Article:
The United State’s housing crisis has worsened in recent years. In 2020, 580,000 Americans were homeless, and many more are presumably accounted for. Even after vaccines have been distributed, the economic impact of COVID-19 will likely continue to inflate these numbers.

Brick Work has designed a geographic information system (GIS) map that allows users to make the most of any given property by providing due diligence. The platform can help combat housing needs by increasing available housing, and land owners can use the platform to earn income from their properties. We reached out to co-founder John Jung to hear his advice to similar founders and learn the inspiration behind the company.

Note: This interview was conducted over phone and email. It has been lightly edited for clarity and length.

Funding Round Details

Brick Work logo
Company: Brick Work
Security Type: SAFE
Valuation: $10,000,000
Min Investment: $100
Platform: Wefunder
Deadline: Apr 30, 2022
View Deal

In your own words, how would you describe Brick Work?

We are a single-source platform that is providing housing solutions for real estate agents, developers, and homeowners. Our GIS map will be launching post-raise and will provide initial calculations, determining what type of housing you can build given each municipal zoning code. We are working on a program that will partner with homeowners to help utilize SB-9, a state housing bill that allows them to split their lots to build up to two duplexes and accessory dwelling units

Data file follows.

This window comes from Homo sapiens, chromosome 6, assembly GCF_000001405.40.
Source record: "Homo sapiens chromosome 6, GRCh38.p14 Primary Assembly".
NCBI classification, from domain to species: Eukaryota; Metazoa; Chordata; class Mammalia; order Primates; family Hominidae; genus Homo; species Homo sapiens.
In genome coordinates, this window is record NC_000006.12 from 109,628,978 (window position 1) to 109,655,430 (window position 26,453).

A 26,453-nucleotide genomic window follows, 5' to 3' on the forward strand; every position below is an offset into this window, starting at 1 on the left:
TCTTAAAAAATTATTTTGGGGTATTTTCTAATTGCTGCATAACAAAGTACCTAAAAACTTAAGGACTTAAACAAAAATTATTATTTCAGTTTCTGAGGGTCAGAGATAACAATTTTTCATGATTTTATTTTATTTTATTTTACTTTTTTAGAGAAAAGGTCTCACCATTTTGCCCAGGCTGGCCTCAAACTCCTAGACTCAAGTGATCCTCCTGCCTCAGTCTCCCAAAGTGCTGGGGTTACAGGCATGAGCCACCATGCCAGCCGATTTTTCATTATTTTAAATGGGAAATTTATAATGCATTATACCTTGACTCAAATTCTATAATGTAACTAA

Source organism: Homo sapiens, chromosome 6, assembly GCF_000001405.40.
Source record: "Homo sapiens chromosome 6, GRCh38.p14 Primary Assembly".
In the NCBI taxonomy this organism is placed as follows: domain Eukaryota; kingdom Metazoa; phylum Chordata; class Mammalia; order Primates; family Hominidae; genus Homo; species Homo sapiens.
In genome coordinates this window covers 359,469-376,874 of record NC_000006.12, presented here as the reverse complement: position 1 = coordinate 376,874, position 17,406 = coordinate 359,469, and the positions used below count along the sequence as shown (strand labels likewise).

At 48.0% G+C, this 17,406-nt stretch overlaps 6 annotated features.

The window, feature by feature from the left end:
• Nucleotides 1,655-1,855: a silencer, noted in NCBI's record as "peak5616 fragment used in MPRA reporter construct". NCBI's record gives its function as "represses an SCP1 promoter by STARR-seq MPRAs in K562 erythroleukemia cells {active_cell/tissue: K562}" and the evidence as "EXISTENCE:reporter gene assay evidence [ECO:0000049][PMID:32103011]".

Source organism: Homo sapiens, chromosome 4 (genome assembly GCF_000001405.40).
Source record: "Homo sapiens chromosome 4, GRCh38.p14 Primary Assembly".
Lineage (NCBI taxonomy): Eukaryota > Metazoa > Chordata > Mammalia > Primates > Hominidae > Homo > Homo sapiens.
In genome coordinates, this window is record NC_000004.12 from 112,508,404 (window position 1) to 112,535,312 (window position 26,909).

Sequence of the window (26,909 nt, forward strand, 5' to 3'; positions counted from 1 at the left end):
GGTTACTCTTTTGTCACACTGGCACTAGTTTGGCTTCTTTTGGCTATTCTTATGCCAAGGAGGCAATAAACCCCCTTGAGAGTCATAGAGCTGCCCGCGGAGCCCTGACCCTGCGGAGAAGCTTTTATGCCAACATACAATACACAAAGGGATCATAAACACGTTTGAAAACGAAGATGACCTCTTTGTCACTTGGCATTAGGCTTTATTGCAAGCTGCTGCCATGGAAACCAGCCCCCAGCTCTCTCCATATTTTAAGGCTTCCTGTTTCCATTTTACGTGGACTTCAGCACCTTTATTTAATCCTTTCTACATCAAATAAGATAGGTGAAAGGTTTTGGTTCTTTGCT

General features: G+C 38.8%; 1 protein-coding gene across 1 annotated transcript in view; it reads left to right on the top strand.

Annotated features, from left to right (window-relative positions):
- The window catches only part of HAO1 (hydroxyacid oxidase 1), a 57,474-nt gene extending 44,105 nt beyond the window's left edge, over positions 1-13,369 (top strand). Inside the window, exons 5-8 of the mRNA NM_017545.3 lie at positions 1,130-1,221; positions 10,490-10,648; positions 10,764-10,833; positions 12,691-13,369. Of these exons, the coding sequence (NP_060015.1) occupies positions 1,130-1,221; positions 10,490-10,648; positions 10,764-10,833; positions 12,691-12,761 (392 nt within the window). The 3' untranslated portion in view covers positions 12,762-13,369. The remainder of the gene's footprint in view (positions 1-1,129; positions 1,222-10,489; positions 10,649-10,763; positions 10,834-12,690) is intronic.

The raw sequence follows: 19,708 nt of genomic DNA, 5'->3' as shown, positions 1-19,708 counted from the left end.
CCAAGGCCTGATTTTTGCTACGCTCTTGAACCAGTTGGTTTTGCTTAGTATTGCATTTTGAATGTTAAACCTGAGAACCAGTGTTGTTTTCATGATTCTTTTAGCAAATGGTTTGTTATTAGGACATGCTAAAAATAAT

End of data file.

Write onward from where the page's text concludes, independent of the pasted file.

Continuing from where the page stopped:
What inspired you to take the leap and start this company?

California and Los Angeles are experiencing an affordable housing crisis and a growing unhoused population. Though it will require a multifaceted approach to solving, I felt the initial step towards building anything in cities requires navigating the zoning code and was a problem that we were in the position to provide a tangible solution for. 

Who is on your team and how did you come together?

Alex Irvine is my partner and co-founder who runs Irvine Associations, a land-use consulting firm. We came together over two years ago as I was searching for consultants to help my clients at the time determine full diligence on the land they were purchasing in terms of housing development. We realized that it was going to cost tens of thousands of dollars, and there wasn’t a technology-based, lower-cost solution available. Carlos Lovato is an Irvine project manager that now splits his time between there and Brick Work as our senior analyst. Sergio Gardea and Ashley Marshall are our part-time GIS analysts, and we just brought on Sabinee Enciso, our head of digital marketing.

How is Brick Work transforming the real estate industry?

We are unlocking zoning due diligence for brokers to better understand and market their listings to developers. We’re going to empower homeowners to unlock the potential of their homes and create intergenerational wealth that comes with owning income-producing real estate. We want to teach real estate development so that talented innovators can come in and bring about more change that’s desperately needed in cities.

What is the future product roadmap and expansion plan to other cities?